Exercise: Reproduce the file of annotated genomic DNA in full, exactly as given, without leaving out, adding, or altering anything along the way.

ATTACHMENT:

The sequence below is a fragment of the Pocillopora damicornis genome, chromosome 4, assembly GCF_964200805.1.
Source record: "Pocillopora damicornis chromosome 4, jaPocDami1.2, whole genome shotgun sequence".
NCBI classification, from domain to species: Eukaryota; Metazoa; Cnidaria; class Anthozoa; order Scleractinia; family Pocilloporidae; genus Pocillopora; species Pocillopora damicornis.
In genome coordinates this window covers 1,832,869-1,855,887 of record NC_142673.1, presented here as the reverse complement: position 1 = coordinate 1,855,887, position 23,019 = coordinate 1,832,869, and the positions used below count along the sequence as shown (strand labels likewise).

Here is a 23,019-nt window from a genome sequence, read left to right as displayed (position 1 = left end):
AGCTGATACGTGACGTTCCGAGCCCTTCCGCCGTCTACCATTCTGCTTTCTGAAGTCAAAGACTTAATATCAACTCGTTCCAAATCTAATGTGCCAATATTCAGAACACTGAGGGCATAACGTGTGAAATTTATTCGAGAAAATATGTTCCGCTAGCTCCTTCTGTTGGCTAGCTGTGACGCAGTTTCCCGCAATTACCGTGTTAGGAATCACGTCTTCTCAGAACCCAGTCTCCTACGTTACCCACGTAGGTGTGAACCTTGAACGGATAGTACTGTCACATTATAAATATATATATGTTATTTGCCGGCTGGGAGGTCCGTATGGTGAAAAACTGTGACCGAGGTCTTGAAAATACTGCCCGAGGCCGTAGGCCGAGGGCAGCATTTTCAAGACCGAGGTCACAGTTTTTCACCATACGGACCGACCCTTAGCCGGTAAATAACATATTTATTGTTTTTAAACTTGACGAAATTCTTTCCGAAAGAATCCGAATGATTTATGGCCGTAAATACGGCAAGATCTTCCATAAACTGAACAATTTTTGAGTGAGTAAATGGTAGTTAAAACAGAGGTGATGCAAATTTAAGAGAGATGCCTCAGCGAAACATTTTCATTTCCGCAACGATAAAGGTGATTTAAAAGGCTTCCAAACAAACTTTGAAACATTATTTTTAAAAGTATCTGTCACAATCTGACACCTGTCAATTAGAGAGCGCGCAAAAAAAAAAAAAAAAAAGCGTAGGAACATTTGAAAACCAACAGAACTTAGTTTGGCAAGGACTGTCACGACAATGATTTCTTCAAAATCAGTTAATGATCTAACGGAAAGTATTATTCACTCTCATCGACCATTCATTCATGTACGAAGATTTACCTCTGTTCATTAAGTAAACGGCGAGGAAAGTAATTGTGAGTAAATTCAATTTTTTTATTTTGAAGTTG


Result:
The sequence below is a fragment of the Pocillopora damicornis genome, chromosome 4, assembly GCF_964200805.1.
Source record: "Pocillopora damicornis chromosome 4, jaPocDami1.2, whole genome shotgun sequence".
NCBI classification, from domain to species: Eukaryota; Metazoa; Cnidaria; class Anthozoa; order Scleractinia; family Pocilloporidae; genus Pocillopora; species Pocillopora damicornis.
In genome coordinates this window covers 1,832,869-1,855,887 of record NC_142673.1, presented here as the reverse complement: position 1 = coordinate 1,855,887, position 23,019 = coordinate 1,832,869, and the positions used below count along the sequence as shown (strand labels likewise).

Here is a 23,019-nt window from a genome sequence, read left to right as displayed (position 1 = left end):
AGCTGATACGTGACGTTCCGAGCCCTTCCGCCGTCTACCATTCTGCTTTCTGAAGTCAAAGACTTAATATCAACTCGTTCCAAATCTAATGTGCCAATATTCAGAACACTGAGGGCATAACGTGTGAAATTTATTCGAGAAAATATGTTCCGCTAGCTCCTTCTGTTGGCTAGCTGTGACGCAGTTTCCCGCAATTACCGTGTTAGGAATCACGTCTTCTCAGAACCCAGTCTCCTACGTTACCCACGTAGGTGTGAACCTTGAACGGATAGTACTGTCACATTATAAATATATATATGTTATTTGCCGGCTGGGAGGTCCGTATGGTGAAAAACTGTGACCGAGGTCTTGAAAATACTGCCCGAGGCCGTAGGCCGAGGGCAGCATTTTCAAGACCGAGGTCACAGTTTTTCACCATACGGACCGACCCTTAGCCGGTAAATAACATATTTATTGTTTTTAAACTTGACGAAATTCTTTCCGAAAGAATCCGAATGATTTATGGCCGTAAATACGGCAAGATCTTCCATAAACTGAACAATTTTTGAGTGAGTAAATGGTAGTTAAAACAGAGGTGATGCAAATTTAAGAGAGATGCCTCAGCGAAACATTTTCATTTCCGCAACGATAAAGGTGATTTAAAAGGCTTCCAAACAAACTTTGAAACATTATTTTTAAAAGTATCTGTCACAATCTGACACCTGTCAATTAGAGAGCGCGCAAAAAAAAAAAAAAAAAAGCGTAGGAACATTTGAAAACCAACAGAACTTAGTTTGGCAAGGACTGTCACGACAATGATTTCTTCAAAATCAGTTAATGATCTAACGGAAAGTATTATTCACTCTCATCGACCATTCATTCATGTACGAAGATTTACCTCTGTTCATTAAGTAAACGGCGAGGAAAGTAATTGTGAGTAAATTCAATTTTTTTATTTTGAAGTTG